Buildings blown apart, boats shot through the air, giant barges thrown ashore, 50 miles of beachfront torn asunder, but you never know when something you don't want others to know will surface amidst the havoc of life.

Note to readers: Always assume all photographs taken will become public.

Post Katrina Recap 2005

The Three bridges from 500 feet.

The first bridge is the four lane Highway 90. Its down for months to come. The second bridge is the old 90 bridge, which has had a section out in the middle since the new bridge became operational years ago. The third bridge is the railroad bridge. All three are down. One gets from East Biloxi to Ocean Springs now by driving North on I-110 to I 10 to Washington Avenue, about 18 miles and 1 hour. These bridges center many issues for 2006: do we want the RR tracks defining the Coast; do we need bigger bridges; local control versus state or federal control. Bye 2005.

The Best Things of Post Hurricane Katrina

*Kindness, Cooperation and Compassion ran the Coast
*We realized how many people cared about us and, also,
* We realized how many people we cared about.
*We made new friends across the county (Hello,New York )
*Faith made itself known in the hands of church people
*Perspective, gained by loss, humbled us in our survival; and,
*Perspective, after great losses, refined to center on family and friends.
*The Charatte plans, even if a Disneyland Coast, are a wonderful fantasy.
*Religious tolerance became spiritual acceptance and churches
shared space with other denominations and other religions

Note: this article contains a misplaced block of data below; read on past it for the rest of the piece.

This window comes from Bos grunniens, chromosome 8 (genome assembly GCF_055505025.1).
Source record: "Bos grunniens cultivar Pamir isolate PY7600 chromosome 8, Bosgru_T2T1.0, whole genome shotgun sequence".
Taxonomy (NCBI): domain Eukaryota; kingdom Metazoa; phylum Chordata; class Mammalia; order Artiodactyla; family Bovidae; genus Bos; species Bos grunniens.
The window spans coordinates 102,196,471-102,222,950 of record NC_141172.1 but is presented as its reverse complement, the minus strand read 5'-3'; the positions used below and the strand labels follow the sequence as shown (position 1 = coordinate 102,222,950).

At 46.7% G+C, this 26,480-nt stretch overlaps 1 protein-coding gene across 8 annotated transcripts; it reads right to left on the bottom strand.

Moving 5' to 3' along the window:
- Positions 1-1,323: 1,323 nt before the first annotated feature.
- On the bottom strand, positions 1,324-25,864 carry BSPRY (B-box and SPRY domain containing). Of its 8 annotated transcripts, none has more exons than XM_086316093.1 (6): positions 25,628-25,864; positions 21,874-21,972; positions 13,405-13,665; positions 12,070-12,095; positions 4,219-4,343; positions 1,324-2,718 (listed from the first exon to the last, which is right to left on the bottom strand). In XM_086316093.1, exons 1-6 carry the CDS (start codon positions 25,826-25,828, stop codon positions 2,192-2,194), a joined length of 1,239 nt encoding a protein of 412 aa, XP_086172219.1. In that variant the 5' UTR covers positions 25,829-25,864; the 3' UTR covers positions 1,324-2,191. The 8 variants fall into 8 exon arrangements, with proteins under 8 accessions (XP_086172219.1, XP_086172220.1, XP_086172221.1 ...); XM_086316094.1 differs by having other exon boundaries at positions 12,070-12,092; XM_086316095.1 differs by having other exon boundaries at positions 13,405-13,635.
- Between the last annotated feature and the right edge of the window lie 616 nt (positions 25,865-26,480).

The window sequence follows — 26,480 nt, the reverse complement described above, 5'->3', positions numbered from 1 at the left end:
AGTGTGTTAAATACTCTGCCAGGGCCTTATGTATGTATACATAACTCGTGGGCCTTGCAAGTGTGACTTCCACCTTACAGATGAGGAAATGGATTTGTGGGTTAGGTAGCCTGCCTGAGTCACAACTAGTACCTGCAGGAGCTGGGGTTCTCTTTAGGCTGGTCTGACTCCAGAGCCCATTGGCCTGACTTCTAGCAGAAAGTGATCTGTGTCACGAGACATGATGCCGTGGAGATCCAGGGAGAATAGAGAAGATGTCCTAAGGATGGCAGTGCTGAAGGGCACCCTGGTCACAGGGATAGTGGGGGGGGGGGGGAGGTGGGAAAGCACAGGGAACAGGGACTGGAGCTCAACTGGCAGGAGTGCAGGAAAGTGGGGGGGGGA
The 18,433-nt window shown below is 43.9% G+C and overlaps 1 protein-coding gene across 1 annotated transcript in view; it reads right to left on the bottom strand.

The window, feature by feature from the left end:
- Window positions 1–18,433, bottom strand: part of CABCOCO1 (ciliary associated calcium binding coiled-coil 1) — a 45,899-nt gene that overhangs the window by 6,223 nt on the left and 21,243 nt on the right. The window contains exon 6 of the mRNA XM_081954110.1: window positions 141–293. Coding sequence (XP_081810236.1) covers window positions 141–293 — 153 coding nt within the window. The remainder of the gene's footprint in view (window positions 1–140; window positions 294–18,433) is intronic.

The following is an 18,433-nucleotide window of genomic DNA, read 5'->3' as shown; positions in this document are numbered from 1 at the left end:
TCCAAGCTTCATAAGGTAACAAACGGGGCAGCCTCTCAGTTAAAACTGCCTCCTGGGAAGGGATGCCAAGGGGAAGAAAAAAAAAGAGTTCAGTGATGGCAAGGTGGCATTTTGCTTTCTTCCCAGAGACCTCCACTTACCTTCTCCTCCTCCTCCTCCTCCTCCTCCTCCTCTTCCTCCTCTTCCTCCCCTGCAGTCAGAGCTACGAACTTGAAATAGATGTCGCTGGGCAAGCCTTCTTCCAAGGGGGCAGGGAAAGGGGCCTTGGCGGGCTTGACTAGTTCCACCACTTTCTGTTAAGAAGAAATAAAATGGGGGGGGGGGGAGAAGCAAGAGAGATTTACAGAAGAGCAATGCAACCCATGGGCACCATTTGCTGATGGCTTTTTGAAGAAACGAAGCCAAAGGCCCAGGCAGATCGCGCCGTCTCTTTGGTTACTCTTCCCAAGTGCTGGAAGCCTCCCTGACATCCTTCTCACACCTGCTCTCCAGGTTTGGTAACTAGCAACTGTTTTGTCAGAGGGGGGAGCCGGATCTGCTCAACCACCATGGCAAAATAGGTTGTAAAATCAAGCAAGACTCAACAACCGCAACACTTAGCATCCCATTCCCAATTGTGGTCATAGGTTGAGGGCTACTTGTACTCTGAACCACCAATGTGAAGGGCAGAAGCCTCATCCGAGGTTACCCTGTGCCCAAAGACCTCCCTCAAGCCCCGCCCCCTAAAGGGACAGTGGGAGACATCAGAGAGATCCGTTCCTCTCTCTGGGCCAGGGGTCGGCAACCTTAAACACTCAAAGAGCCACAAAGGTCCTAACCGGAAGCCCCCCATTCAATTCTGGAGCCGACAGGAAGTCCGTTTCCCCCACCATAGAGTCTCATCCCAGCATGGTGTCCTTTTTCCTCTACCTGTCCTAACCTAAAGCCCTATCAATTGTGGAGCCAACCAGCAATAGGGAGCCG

The Worst Things of Post Hurricane Katrina
*We lost friends and family in the storm.
*We lost friends and family by relocation, both temporary and permanent.
*Great, old homes and buildings have disappeared.
*Great trees, old stately Oaks and proud Magnolias, were taken from us.
*The water has been fouled by oil, chemicals, debris.
*The tax bases of all the counties and cities has been cut to a fraction.
*FEMA height regulations may prevent poor families from rebuilding
*Atlantis Casino wants to buy our Marine Life porpoises.
*Driving Highway 90 is now a sad, not peaceful experience.
* Missing the large flocks of pelicans and seagulls.


Monday, December 26, 2005

Captain Kirk, I am on Planet Destructo

Second Street, Gulfport.
Scotty's house, his daughter's old dolls.
Second Street is one block off the beach highway. There are few houses standing. Many are twisted and turned akimbo.

Saturday, December 24, 2005

The Bui house, Gulfport, Mississippi

The last line ends, "...warm my broken heart. Tim Bui"
I wish I was a better photographer and could do Mr. Bui justice. His
house is twisted around. There are broken antiques inside. The gray
thing behind the tree to the left of the house is a cargo container.

Wednesday, December 21, 2005

Ship story